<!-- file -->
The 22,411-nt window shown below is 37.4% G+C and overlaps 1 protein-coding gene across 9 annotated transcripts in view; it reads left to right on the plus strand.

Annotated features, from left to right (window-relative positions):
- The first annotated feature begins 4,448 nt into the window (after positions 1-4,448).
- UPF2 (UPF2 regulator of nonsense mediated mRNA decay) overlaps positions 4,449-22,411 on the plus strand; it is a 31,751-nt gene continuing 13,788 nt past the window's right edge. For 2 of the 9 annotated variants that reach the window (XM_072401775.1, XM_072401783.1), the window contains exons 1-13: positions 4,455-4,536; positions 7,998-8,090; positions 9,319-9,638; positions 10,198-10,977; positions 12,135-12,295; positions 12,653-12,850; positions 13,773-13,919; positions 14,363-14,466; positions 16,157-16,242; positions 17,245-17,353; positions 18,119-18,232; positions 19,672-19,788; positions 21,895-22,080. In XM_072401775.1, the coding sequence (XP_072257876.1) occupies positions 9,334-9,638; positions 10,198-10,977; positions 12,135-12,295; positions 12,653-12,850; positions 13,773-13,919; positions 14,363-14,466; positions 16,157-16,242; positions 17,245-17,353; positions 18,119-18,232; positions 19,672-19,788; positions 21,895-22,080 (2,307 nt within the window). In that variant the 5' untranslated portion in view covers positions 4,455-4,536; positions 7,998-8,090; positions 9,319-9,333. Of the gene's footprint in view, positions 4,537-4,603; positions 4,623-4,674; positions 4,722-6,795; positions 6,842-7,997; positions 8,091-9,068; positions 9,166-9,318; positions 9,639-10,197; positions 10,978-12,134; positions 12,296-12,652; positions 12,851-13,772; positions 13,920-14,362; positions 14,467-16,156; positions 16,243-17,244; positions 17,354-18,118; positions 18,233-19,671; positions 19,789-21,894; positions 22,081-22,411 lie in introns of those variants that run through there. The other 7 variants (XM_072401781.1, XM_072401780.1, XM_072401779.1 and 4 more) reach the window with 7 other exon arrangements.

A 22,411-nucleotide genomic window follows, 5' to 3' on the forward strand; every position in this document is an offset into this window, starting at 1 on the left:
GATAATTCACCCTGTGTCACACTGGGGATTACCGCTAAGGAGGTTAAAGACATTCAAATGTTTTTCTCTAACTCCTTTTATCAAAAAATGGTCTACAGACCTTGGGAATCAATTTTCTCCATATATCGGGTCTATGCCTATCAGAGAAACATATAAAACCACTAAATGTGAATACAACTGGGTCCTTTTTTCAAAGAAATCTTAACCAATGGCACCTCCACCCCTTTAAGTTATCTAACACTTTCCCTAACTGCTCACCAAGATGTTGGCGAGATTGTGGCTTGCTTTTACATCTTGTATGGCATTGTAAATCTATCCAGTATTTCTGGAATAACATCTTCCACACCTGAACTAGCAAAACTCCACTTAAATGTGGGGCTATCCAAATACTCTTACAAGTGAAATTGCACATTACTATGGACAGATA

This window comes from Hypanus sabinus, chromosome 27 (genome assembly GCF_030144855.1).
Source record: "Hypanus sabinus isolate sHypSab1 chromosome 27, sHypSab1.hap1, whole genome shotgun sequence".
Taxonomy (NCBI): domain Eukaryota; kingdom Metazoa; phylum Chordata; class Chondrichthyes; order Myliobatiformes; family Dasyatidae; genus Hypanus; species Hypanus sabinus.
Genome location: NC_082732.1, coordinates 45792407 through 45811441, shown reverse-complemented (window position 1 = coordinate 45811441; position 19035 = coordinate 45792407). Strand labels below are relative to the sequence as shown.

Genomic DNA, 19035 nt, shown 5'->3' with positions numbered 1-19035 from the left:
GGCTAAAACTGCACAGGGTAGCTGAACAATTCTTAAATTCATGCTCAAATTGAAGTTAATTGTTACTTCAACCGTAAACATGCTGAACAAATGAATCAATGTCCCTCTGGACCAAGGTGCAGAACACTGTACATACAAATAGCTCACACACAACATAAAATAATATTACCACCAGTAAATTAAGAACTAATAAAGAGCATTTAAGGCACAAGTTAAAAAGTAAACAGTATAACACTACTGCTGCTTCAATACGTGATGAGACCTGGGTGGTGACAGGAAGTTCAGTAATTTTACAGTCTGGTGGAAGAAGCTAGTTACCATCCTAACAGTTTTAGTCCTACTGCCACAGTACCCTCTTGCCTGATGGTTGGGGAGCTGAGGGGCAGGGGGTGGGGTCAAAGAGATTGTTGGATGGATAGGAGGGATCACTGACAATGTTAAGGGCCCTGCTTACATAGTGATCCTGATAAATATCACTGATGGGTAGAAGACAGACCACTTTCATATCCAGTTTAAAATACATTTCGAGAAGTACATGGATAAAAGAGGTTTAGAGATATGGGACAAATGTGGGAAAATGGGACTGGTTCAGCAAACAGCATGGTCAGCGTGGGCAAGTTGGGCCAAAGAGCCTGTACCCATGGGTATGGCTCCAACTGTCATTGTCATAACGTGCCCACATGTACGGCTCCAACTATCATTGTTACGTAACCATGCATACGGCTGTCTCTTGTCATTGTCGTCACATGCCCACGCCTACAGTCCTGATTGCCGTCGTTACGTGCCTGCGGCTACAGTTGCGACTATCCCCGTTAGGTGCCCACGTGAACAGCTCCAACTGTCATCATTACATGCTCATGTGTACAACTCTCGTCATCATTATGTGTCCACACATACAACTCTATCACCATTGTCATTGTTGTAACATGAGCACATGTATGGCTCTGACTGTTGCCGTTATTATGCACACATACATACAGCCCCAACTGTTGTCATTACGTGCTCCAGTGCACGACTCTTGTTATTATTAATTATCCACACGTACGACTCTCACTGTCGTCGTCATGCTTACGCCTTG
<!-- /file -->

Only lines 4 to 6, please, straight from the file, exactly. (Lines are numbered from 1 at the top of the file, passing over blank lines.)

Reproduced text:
- UPF2 (UPF2 regulator of nonsense mediated mRNA decay) overlaps positions 4,449-22,411 on the plus strand; it is a 31,751-nt gene continuing 13,788 nt past the window's right edge. For 2 of the 9 annotated variants that reach the window (XM_072401775.1, XM_072401783.1), the window contains exons 1-13: positions 4,455-4,536; positions 7,998-8,090; positions 9,319-9,638; positions 10,198-10,977; positions 12,135-12,295; positions 12,653-12,850; positions 13,773-13,919; positions 14,363-14,466; positions 16,157-16,242; positions 17,245-17,353; positions 18,119-18,232; positions 19,672-19,788; positions 21,895-22,080. In XM_072401775.1, the coding sequence (XP_072257876.1) occupies positions 9,334-9,638; positions 10,198-10,977; positions 12,135-12,295; positions 12,653-12,850; positions 13,773-13,919; positions 14,363-14,466; positions 16,157-16,242; positions 17,245-17,353; positions 18,119-18,232; positions 19,672-19,788; positions 21,895-22,080 (2,307 nt within the window). In that variant the 5' untranslated portion in view covers positions 4,455-4,536; positions 7,998-8,090; positions 9,319-9,333. Of the gene's footprint in view, positions 4,537-4,603; positions 4,623-4,674; positions 4,722-6,795; positions 6,842-7,997; positions 8,091-9,068; positions 9,166-9,318; positions 9,639-10,197; positions 10,978-12,134; positions 12,296-12,652; positions 12,851-13,772; positions 13,920-14,362; positions 14,467-16,156; positions 16,243-17,244; positions 17,354-18,118; positions 18,233-19,671; positions 19,789-21,894; positions 22,081-22,411 lie in introns of those variants that run through there. The other 7 variants (XM_072401781.1, XM_072401780.1, XM_072401779.1 and 4 more) reach the window with 7 other exon arrangements.

A 22,411-nucleotide genomic window follows, 5' to 3' on the forward strand; every position in this document is an offset into this window, starting at 1 on the left:
GATAATTCACCCTGTGTCACACTGGGGATTACCGCTAAGGAGGTTAAAGACATTCAAATGTTTTTCTCTAACTCCTTTTATCAAAAAATGGTCTACAGACCTTGGGAATCAATTTTCTCCATATATCGGGTCTATGCCTATCAGAGAAACATATAAAACCACTAAATGTGAATACAACTGGGTCCTTTTTTCAAAGAAATCTTAACCAATGGCACCTCCACCCCTTTAAGTTATCTAACACTTTCCCTAACTGCTCACCAAGATGTTGGCGAGATTGTGGCTTGCTTTTACATCTTGTATGGCATTGTAAATCTATCCAGTATTTCTGGAATAACATCTTCCACACCTGAACTAGCAAAACTCCACTTAAATGTGGGGCTATCCAAATACTCTTACAAGTGAAATTGCACATTACTATGGACAGATA